Re: [LEAPSECS] Wall Street Journal Article

From: Rob Seaman <seaman_at_NOAO.EDU>
Date: Sun, 31 Jul 2005 11:02:24 -0700

On Jul 31, 2005, at 12:19 AM, Poul-Henning Kamp wrote:

> The topic is: why do IT installations and manufacturers not test
> leap-seconds. The answer is: because it costs too much.

Bull! They don't test against UTC (the full force of an
international standard) because they are ignorant of the need to do
so. One more time - the solution to ignorance is education, not
dumbing down the curriculum. Leap seconds represent a real world
constraint. The commercial world is expected to deal with other real
world constraints. And, of course, there is the little matter that
nobody has bothered to conduct a meaningful survey of the commercial
communities no more than the technical communities. The fact that
some may have ignored elementary real world tests doesn't imply that
their competitors were so cavalier.

> We're all entitled to our own realities. Yours seem to not
> coincide with the IT industry to any great extent.

George Orwell would be proud: the Sun is fantasy and the IT
industry, reality.

> I don't hear the counter proposal from the astronomers to fix leap
> seconds.

You don't perceive even the possibility of risks associated with
disconnecting civil time from solar time - therefore such risks don't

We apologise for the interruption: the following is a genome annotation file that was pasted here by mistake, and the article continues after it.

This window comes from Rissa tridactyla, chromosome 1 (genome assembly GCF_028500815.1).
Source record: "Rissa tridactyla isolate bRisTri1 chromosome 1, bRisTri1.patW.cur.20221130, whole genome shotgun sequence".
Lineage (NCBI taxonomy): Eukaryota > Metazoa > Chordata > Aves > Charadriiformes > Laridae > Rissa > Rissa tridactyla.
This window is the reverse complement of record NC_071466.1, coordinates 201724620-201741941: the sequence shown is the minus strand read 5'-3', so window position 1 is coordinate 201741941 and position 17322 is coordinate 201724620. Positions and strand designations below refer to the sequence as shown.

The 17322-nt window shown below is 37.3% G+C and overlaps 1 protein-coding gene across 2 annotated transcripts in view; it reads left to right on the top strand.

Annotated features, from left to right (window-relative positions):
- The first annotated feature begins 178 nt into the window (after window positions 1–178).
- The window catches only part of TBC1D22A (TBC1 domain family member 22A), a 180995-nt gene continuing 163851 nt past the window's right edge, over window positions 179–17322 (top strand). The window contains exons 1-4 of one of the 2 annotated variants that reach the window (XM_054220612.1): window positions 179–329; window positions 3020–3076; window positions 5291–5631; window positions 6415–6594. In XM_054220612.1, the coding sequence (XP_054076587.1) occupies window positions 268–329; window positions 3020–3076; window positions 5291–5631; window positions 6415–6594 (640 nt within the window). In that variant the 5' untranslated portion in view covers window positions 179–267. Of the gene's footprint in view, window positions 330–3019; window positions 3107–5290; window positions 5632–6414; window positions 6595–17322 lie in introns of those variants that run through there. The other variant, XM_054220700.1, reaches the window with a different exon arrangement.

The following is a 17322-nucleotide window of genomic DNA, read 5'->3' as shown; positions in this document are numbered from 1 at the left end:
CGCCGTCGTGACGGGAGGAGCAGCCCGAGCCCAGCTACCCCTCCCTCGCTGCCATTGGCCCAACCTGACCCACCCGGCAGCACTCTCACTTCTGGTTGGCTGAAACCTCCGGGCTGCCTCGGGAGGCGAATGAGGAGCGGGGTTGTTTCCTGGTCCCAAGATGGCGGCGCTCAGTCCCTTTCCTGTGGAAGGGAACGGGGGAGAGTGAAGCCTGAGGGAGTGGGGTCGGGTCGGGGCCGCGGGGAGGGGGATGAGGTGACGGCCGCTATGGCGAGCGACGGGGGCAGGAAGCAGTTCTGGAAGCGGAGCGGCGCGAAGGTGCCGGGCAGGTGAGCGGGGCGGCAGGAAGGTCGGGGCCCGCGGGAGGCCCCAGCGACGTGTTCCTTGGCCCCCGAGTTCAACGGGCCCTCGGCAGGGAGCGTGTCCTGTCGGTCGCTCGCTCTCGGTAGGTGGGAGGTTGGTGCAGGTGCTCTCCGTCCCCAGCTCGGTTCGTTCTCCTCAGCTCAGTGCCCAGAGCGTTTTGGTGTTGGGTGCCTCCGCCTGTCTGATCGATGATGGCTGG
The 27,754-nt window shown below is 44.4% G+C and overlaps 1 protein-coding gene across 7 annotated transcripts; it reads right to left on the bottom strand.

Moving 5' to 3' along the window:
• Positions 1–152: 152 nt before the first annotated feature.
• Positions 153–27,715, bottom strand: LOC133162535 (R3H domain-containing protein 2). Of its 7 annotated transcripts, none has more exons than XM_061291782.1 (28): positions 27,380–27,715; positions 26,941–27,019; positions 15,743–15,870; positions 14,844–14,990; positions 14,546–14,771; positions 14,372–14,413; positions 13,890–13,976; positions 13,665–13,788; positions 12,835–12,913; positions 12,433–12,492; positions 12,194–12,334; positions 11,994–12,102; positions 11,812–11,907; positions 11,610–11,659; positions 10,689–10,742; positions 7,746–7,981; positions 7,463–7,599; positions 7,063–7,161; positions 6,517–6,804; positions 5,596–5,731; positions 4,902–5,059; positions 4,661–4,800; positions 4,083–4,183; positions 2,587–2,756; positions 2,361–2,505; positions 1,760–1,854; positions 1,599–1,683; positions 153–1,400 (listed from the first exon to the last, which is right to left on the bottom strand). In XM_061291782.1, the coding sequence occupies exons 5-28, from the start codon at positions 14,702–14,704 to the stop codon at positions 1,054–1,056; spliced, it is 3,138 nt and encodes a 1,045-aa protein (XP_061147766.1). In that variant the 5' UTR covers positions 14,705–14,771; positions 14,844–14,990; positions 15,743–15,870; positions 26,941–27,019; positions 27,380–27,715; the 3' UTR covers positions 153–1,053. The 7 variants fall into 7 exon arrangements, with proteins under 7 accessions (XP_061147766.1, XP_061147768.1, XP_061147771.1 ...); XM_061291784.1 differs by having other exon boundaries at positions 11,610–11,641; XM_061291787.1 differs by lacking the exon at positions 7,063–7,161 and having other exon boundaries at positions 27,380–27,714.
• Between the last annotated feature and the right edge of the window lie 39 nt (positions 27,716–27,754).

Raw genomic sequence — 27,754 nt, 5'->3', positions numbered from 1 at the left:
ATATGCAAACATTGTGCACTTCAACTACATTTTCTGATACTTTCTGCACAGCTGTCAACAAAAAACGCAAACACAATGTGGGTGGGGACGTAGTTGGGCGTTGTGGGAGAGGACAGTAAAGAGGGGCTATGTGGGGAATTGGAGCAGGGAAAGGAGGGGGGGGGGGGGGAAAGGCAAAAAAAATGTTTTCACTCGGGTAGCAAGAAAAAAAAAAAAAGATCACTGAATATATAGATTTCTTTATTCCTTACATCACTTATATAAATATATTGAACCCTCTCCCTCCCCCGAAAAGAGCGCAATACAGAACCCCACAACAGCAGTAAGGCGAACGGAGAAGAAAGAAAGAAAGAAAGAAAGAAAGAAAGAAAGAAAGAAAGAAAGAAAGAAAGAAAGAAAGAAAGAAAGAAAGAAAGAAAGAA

exist. You don't hear a counter proposal - therefore such proposals
don't exist. Piaget tells us that children should achieve object
permanence by the age of two.

As Steve Allen says, leap seconds ain't broken. The current standard
is viable for hundreds of years. Replacing it with another that
guarantees a colossal headache on a similar time scale is daft. But
if you want a counter proposal, see
leap, originally submitted to this list more than four years ago.
The current standard is fine - the only problem is that we aren't
taking full advantage of it. I'm sure the clever fellows currently
wasting their time pushing the ITU proposal could come up with
something better than my counter proposal. It sure would be more fun
to seek a consensus for improving civil time, rather than continuing
to pursue this one-dimensional failure of a debate - in a more and
more public arena.

Rob Seaman
National Optical Astronomy Observatory
Received on Sun Jul 31 2005 - 11:02:40 PDT

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